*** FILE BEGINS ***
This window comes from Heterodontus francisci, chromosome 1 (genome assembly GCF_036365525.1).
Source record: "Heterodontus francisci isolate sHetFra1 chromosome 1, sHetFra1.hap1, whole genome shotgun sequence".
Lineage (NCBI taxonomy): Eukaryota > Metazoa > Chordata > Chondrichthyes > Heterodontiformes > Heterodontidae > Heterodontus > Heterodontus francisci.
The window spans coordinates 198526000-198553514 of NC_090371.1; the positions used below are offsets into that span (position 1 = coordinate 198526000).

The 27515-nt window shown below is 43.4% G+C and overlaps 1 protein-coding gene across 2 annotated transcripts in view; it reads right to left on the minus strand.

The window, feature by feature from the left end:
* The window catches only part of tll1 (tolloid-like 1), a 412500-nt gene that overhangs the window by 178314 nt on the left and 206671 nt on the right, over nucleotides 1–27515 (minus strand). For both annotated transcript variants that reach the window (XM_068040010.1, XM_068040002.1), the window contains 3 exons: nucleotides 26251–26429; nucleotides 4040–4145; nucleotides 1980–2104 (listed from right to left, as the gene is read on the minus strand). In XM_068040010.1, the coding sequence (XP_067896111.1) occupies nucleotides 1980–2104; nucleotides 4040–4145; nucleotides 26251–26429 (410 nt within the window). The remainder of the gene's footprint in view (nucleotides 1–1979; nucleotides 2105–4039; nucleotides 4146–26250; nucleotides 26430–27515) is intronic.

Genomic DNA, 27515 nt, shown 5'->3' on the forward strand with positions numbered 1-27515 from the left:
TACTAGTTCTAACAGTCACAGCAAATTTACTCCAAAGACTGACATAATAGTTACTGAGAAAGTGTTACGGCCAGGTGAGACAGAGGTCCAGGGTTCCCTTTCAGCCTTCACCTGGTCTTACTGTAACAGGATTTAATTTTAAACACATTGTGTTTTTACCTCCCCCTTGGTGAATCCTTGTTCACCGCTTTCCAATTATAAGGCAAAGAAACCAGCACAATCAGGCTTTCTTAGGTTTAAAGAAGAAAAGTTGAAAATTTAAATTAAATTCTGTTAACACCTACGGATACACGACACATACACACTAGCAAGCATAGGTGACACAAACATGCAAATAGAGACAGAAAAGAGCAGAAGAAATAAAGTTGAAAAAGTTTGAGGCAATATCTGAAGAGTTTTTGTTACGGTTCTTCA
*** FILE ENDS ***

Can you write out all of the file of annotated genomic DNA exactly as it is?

This window comes from Heterodontus francisci, chromosome 1 (genome assembly GCF_036365525.1).
Source record: "Heterodontus francisci isolate sHetFra1 chromosome 1, sHetFra1.hap1, whole genome shotgun sequence".
Lineage (NCBI taxonomy): Eukaryota > Metazoa > Chordata > Chondrichthyes > Heterodontiformes > Heterodontidae > Heterodontus > Heterodontus francisci.
The window spans coordinates 198526000-198553514 of NC_090371.1; the positions used below are offsets into that span (position 1 = coordinate 198526000).

The 27515-nt window shown below is 43.4% G+C and overlaps 1 protein-coding gene across 2 annotated transcripts in view; it reads right to left on the minus strand.

The window, feature by feature from the left end:
* The window catches only part of tll1 (tolloid-like 1), a 412500-nt gene that overhangs the window by 178314 nt on the left and 206671 nt on the right, over nucleotides 1–27515 (minus strand). For both annotated transcript variants that reach the window (XM_068040010.1, XM_068040002.1), the window contains 3 exons: nucleotides 26251–26429; nucleotides 4040–4145; nucleotides 1980–2104 (listed from right to left, as the gene is read on the minus strand). In XM_068040010.1, the coding sequence (XP_067896111.1) occupies nucleotides 1980–2104; nucleotides 4040–4145; nucleotides 26251–26429 (410 nt within the window). The remainder of the gene's footprint in view (nucleotides 1–1979; nucleotides 2105–4039; nucleotides 4146–26250; nucleotides 26430–27515) is intronic.

Genomic DNA, 27515 nt, shown 5'->3' on the forward strand with positions numbered 1-27515 from the left:
TACTAGTTCTAACAGTCACAGCAAATTTACTCCAAAGACTGACATAATAGTTACTGAGAAAGTGTTACGGCCAGGTGAGACAGAGGTCCAGGGTTCCCTTTCAGCCTTCACCTGGTCTTACTGTAACAGGATTTAATTTTAAACACATTGTGTTTTTACCTCCCCCTTGGTGAATCCTTGTTCACCGCTTTCCAATTATAAGGCAAAGAAACCAGCACAATCAGGCTTTCTTAGGTTTAAAGAAGAAAAGTTGAAAATTTAAATTAAATTCTGTTAACACCTACGGATACACGACACATACACACTAGCAAGCATAGGTGACACAAACATGCAAATAGAGACAGAAAAGAGCAGAAGAAATAAAGTTGAAAAAGTTTGAGGCAATATCTGAAGAGTTTTTGTTACGGTTCTTCA